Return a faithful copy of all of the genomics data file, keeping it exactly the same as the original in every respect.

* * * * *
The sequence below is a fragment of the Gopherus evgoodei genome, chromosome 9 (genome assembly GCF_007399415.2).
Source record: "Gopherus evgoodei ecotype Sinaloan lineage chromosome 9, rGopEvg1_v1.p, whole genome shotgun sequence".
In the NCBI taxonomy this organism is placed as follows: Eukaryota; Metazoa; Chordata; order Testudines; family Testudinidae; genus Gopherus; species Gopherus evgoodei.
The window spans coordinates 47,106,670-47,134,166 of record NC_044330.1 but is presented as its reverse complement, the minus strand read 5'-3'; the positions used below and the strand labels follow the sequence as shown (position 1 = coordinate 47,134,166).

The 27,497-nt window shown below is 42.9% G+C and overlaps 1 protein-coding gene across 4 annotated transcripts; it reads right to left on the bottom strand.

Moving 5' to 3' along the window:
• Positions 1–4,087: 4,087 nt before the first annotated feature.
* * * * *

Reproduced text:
The sequence below is a fragment of the Gopherus evgoodei genome, chromosome 9 (genome assembly GCF_007399415.2).
Source record: "Gopherus evgoodei ecotype Sinaloan lineage chromosome 9, rGopEvg1_v1.p, whole genome shotgun sequence".
In the NCBI taxonomy this organism is placed as follows: Eukaryota; Metazoa; Chordata; order Testudines; family Testudinidae; genus Gopherus; species Gopherus evgoodei.
The window spans coordinates 47,106,670-47,134,166 of record NC_044330.1 but is presented as its reverse complement, the minus strand read 5'-3'; the positions used below and the strand labels follow the sequence as shown (position 1 = coordinate 47,134,166).

The 27,497-nt window shown below is 42.9% G+C and overlaps 1 protein-coding gene across 4 annotated transcripts; it reads right to left on the bottom strand.

Moving 5' to 3' along the window:
• Positions 1–4,087: 4,087 nt before the first annotated feature.